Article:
What an interesting painting! What do you see? Taking a child to a museum or looking at art can be an extraordinary way to encourage not only an appreciation of the arts, but to strengthen powers of observation, build language skills, enhance vocabulary, and encourage discovery and problem solving. It’s amazing how perceptive and curious young children are about art.

The Milkmaid Johannes Vermeer c. 1660 oil on canvas Rijksmuseum, Purchased with the support of the Vereniging Rembrandt

The Milkmaid
Johannes Vermeer
c. 1660
oil on canvas
Rijksmuseum, Purchased with the support of the Vereniging Rembrandt

While visiting the Uffizi Gallery in Florence, I was in awe of a class of nursery school kids, probably 3 years old, with their teacher sitting in front of Raphael’s Madonna of the Goldfinch. Imagine my delight watching the children and teacher having a conversation about what they saw. Even if I didn’t understand the language spoken, it was obvious that each child was engaged in the activity. They were mesmerized and eager to add their ideas! The fact that figures in the painting were unclothed didn’t seem to matter. As an American art teacher, who taught in an elementary school where some parents asked the principal to remove art books that contained nudes from the school library, I was enchanted by the choice of the painting.

An art museum can be overwhelming, with crowds of people, guards, sights, sounds, endless galleries of paintings, sculpture, ART. You can make it friendly and fun. Less is best, pick a section or gallery and focus on one or two artworks on your visit. Can’t get to a museum? Use the vast resources of the Internet (every art museum has a website) to find a piece of art to appreciate. Check out the art books at the public library.

Here’s where it becomes fun. Start the conversation. Find an interesting painting that you like or one that your child is drawn to. Ask a few leading questions. WHO is in the picture? WHERE are they? WHAT is going on? WHY are they doing that? WHEN does it take place? Really look at the image – is it day or night? How can you tell? Check out the clothing, it’s a great clue to when the action takes place. HOW does it make you feel? Check out the colors, shapes, lines, textures, values (light and dark) and the use of space. Are objects near or far? HOW did the artist show this? The list is endless and so is the conversation.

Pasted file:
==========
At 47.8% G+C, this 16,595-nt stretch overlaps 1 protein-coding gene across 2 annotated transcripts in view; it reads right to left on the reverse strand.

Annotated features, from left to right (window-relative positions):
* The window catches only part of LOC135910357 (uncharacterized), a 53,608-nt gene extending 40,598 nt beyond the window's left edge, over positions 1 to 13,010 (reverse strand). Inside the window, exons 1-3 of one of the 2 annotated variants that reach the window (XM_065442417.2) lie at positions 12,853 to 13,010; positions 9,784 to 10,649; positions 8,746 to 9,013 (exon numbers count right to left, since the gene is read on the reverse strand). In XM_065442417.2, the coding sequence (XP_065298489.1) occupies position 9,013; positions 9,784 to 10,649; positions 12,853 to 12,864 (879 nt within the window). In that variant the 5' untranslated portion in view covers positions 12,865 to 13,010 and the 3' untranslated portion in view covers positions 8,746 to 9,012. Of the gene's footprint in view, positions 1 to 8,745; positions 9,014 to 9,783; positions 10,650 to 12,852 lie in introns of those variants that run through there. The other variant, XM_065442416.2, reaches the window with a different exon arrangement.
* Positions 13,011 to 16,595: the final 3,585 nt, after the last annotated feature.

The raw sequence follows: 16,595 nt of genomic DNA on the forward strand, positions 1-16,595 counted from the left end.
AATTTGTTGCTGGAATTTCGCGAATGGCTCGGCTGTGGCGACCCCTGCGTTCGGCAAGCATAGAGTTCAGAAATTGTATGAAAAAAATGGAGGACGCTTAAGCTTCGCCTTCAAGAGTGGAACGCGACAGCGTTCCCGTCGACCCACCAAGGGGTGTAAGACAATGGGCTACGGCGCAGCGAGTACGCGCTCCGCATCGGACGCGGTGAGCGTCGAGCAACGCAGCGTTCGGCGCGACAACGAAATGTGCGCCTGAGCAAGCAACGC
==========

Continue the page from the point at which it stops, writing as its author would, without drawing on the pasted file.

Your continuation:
One last bit of advice – let this be child-centered. Read the cues and know when it’s time to move on.

To get you started here is a selection of artworks that tell a story.


The Harvesters

Pieter Bruegel the Elder

Metropolitan Museum of Art, New York


The Boating Party

Mary Cassatt

National Gallery Of Art, Washington, DC


Old Man with a Young Boy

Domenico Ghirlandaio

Louvre, Paris


Three Musicians

Pablo Picasso

Museum of Modern Art, New York


Tar Beach (Part I from the Woman on a Bridge series)

Faith Ringgold

Solomon R. Guggenheim Museum, New York


A Sunday on La Grande Jatte

Georges Seurat

Art Institute of Chicago, Chicago


The Milkmaid

Johannes Vermeer

Rijksmuseum, Amsterdam


American Gothic

Grant Wood

Art Institute of Chicago, Chicago